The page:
The junior guard from Etiwanda finished with 28 points in the first-round playoff matchup in the 2023 Big West Tournament against Long Beach State and helped snap the team’s 18-game losing streak.
However, Stevenson is no longer a Mustang. He departed Cal Poly for California Baptist University to play out his senior season.
Stevenson, like many other student-athletes, took advantage of an NCAA rule change in April 2021 that allows student-athletes a one-time opportunity to transfer and play immediately. Under the old rules, athletes would need to sit out a redshirt year before they were eligible to play at their next four-year university. That is no longer the case.
According to NCAA transfer data, in 2021, there were 17,781 student-athletes in the transfer portal. That number jumped to 20,911 in 2022.
Men’s Basketball head coach John Smith likened the new age of the transfer portal back to his days as a junior college head coach.
However, Smith has no “ill-will” towards Stevenson, who he developed a relationship with going back to the beginning of Stevenson’s high school career.
“Every situation is different and I think everybody should have the opportunity to have that choice,” Smith said.
How new transfer rules impact Cal Poly
Cal Poly is considered a mid-major school. While the term mid-major is not an official NCAA designation, it’s used to describe programs not in Power Five conferences: SEC, Big Ten, Big 12, Pac-12 and the ACC.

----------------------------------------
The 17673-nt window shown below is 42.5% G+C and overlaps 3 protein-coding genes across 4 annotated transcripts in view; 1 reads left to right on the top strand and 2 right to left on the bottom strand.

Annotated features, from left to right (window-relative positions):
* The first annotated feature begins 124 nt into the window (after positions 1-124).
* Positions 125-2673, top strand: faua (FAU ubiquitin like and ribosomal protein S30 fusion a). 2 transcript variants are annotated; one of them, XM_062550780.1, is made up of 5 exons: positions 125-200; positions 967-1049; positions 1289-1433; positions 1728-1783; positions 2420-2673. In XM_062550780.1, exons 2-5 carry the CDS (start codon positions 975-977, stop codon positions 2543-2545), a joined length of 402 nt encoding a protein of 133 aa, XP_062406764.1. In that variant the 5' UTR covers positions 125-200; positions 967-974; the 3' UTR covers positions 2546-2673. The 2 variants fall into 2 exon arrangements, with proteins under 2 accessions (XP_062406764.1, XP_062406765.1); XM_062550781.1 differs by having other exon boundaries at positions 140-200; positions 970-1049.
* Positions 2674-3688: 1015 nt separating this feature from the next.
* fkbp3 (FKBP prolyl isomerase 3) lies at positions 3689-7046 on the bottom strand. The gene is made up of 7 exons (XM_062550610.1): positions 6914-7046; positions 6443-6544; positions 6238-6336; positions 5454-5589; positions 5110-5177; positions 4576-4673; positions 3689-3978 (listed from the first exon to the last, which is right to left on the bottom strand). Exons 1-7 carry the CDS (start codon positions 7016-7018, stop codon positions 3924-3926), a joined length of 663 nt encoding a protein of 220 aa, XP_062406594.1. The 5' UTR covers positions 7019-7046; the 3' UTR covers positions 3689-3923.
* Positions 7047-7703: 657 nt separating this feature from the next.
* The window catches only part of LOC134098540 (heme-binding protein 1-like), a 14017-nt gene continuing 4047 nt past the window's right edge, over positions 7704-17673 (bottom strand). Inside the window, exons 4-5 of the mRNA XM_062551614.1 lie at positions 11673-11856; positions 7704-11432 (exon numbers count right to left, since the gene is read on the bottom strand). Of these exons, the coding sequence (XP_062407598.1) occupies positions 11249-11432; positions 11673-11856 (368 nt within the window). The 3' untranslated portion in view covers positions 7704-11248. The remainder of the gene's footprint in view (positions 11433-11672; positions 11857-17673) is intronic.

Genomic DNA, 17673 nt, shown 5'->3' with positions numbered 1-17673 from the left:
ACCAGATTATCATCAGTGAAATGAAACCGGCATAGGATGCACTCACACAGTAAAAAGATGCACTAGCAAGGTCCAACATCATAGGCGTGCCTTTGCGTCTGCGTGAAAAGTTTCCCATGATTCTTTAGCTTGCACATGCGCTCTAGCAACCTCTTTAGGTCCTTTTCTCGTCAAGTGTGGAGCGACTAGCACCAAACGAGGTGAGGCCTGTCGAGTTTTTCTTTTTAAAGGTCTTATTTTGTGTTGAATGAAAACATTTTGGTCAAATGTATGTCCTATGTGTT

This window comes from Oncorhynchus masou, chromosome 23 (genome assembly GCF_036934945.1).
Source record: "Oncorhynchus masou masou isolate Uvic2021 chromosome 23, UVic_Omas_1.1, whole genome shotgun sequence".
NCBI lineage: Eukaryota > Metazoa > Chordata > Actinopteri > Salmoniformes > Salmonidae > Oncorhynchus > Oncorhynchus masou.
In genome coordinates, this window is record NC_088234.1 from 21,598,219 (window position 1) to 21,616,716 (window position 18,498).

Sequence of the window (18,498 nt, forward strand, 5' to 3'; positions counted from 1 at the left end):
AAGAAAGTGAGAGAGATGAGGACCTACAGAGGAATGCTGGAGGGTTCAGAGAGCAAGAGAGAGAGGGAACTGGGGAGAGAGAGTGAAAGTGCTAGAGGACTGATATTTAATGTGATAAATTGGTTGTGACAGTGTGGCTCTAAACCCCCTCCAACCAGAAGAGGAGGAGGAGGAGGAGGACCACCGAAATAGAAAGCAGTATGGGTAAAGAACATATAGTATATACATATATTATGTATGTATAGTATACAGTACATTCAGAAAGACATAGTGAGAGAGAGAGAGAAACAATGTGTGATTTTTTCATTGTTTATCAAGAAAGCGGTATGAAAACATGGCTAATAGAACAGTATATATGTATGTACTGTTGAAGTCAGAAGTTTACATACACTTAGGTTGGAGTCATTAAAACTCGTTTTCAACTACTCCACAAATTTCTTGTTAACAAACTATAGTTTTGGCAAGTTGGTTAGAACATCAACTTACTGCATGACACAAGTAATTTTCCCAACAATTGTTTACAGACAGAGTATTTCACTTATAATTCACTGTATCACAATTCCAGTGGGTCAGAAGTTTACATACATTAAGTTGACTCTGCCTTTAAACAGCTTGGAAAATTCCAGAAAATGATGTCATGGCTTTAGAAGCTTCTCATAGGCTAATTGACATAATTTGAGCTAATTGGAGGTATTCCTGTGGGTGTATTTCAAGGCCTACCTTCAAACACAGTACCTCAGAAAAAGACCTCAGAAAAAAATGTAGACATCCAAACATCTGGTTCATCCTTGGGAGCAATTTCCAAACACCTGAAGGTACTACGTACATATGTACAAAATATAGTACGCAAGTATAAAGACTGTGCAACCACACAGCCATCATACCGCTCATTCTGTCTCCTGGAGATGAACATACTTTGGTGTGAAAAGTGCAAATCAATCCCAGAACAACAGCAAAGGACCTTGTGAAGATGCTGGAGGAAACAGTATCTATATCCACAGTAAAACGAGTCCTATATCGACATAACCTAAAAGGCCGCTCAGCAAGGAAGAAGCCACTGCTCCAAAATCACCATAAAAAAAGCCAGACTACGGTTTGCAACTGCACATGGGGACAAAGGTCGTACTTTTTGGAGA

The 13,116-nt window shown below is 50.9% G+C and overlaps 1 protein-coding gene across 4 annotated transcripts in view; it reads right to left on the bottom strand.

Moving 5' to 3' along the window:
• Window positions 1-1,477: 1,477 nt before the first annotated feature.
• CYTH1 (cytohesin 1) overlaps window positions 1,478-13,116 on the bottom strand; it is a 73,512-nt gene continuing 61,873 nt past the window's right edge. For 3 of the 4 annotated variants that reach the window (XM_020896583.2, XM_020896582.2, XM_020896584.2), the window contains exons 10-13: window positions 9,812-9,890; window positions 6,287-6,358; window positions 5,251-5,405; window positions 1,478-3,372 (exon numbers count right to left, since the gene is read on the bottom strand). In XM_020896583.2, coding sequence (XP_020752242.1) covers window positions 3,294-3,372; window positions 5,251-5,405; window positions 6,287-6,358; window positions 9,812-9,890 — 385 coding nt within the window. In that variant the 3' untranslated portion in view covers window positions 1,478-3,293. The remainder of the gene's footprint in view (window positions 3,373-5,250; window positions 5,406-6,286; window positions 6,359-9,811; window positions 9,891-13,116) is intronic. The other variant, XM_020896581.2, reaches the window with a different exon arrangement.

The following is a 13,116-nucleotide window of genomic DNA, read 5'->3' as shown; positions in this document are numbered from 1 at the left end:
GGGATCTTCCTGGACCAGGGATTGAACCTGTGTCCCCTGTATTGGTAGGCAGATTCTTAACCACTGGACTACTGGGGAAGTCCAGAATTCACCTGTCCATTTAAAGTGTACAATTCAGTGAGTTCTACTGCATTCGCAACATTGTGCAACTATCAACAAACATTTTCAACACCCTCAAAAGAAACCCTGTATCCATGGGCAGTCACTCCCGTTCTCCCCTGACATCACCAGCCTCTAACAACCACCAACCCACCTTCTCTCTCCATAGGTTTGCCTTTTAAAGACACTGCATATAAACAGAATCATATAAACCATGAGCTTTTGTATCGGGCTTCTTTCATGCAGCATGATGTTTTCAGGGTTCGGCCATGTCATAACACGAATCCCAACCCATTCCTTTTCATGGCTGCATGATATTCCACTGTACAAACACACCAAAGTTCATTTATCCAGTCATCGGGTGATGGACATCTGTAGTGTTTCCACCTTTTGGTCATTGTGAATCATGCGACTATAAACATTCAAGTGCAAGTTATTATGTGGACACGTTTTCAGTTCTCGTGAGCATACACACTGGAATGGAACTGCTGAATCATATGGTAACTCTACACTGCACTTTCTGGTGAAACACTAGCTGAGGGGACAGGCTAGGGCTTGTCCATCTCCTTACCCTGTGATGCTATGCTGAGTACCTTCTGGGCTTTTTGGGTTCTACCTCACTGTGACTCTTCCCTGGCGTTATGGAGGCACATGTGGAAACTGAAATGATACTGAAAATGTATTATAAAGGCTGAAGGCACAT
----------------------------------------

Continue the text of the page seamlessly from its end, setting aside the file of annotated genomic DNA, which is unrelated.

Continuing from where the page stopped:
Cal Poly Football is a part of the Football Championship Subdivision, or FCS, which is the mid-major version of college football. Although still a Division-I program, members of the FCS participate in their own football championship separate from the College Football Playoffs.
Kevin Marshall is the host of a nationally syndicated radio show covering FCS football called FCS Nation Radio.
Marshall says the point of the FCS is to “keep costs down” for smaller schools, but “still offer an opportunity for young men to be able to go to college, play football and better their lives.”
“Money hasn’t ruined [the FCS] like a lot of people think has happened with the FBS,” Marshall said.
In regards to the transfer portal, Marshall believes there are positive and negative impacts of the new freedom of movement rules.
According to Marshall, the new rules have allowed players who haven’t gotten much playing at the Power Five level, to go down to the FCS and get film to play at the professional level.
“We’re seeing those guys drop down and in a lot of cases, make an immediate contribution to the team they’ve transferred to,” Marshall said.
On the other hand, Marshall doesn’t want the FCS to turn into a minor league system for the top level of college football. He feels some players see these lower-level programs as “stepping stones” to the FBS level.
Cal Poly Football brought in a number of transfers this offseason, some coming from FBS programs, including Ethan Calvert from the University of Utah, Thomas Cole from UCLA and Sam Huard from the University of Washington to plug in gaps in the roster. All three are projected to be major factors on the team next season.
While the football program has utilized the portal to bring in major talent, first-year head coach Paul Wulff believes in order to build a sustainable winner, a program needs to build from the high school ranks.
“We feel like if you [recruit] through the high school ranks, you build such a quality group of young core guys,” Wulff told Mustang News in April. “The team and the school are going to build this base off of high school young men.”
Wulff believes the portal creates “absolutely zero loyalty to the program and team that invested in [students].”